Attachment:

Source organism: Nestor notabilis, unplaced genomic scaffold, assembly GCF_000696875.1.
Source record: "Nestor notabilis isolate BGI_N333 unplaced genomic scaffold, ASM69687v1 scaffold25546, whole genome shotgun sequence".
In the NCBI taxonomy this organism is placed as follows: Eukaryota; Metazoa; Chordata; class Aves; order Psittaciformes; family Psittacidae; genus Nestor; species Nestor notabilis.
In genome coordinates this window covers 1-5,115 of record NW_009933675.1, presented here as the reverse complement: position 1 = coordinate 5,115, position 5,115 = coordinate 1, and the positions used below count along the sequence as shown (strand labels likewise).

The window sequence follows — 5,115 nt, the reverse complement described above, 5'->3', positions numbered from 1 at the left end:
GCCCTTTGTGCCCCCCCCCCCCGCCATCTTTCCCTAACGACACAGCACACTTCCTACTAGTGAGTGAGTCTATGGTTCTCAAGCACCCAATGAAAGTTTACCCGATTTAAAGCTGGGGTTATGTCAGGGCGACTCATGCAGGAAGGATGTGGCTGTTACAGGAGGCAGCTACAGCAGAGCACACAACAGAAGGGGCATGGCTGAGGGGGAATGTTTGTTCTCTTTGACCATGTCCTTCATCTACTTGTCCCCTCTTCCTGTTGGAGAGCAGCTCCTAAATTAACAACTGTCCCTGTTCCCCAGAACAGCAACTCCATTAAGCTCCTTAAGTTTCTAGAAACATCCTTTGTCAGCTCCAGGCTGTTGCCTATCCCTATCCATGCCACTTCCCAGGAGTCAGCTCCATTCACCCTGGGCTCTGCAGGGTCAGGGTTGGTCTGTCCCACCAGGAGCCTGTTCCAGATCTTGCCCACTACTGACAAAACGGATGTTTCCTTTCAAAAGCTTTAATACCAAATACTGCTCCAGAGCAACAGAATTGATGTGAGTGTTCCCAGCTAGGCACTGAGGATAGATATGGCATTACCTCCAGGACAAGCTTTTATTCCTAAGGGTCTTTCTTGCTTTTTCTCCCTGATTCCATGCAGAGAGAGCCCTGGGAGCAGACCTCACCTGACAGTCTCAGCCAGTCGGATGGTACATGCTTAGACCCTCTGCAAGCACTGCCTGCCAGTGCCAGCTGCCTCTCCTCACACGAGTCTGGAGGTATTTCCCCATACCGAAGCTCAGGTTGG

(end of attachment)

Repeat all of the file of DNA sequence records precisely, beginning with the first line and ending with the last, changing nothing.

Source organism: Nestor notabilis, unplaced genomic scaffold, assembly GCF_000696875.1.
Source record: "Nestor notabilis isolate BGI_N333 unplaced genomic scaffold, ASM69687v1 scaffold25546, whole genome shotgun sequence".
In the NCBI taxonomy this organism is placed as follows: Eukaryota; Metazoa; Chordata; class Aves; order Psittaciformes; family Psittacidae; genus Nestor; species Nestor notabilis.
In genome coordinates this window covers 1-5,115 of record NW_009933675.1, presented here as the reverse complement: position 1 = coordinate 5,115, position 5,115 = coordinate 1, and the positions used below count along the sequence as shown (strand labels likewise).

The window sequence follows — 5,115 nt, the reverse complement described above, 5'->3', positions numbered from 1 at the left end:
GCCCTTTGTGCCCCCCCCCCCCGCCATCTTTCCCTAACGACACAGCACACTTCCTACTAGTGAGTGAGTCTATGGTTCTCAAGCACCCAATGAAAGTTTACCCGATTTAAAGCTGGGGTTATGTCAGGGCGACTCATGCAGGAAGGATGTGGCTGTTACAGGAGGCAGCTACAGCAGAGCACACAACAGAAGGGGCATGGCTGAGGGGGAATGTTTGTTCTCTTTGACCATGTCCTTCATCTACTTGTCCCCTCTTCCTGTTGGAGAGCAGCTCCTAAATTAACAACTGTCCCTGTTCCCCAGAACAGCAACTCCATTAAGCTCCTTAAGTTTCTAGAAACATCCTTTGTCAGCTCCAGGCTGTTGCCTATCCCTATCCATGCCACTTCCCAGGAGTCAGCTCCATTCACCCTGGGCTCTGCAGGGTCAGGGTTGGTCTGTCCCACCAGGAGCCTGTTCCAGATCTTGCCCACTACTGACAAAACGGATGTTTCCTTTCAAAAGCTTTAATACCAAATACTGCTCCAGAGCAACAGAATTGATGTGAGTGTTCCCAGCTAGGCACTGAGGATAGATATGGCATTACCTCCAGGACAAGCTTTTATTCCTAAGGGTCTTTCTTGCTTTTTCTCCCTGATTCCATGCAGAGAGAGCCCTGGGAGCAGACCTCACCTGACAGTCTCAGCCAGTCGGATGGTACATGCTTAGACCCTCTGCAAGCACTGCCTGCCAGTGCCAGCTGCCTCTCCTCACACGAGTCTGGAGGTATTTCCCCATACCGAAGCTCAGGTTGG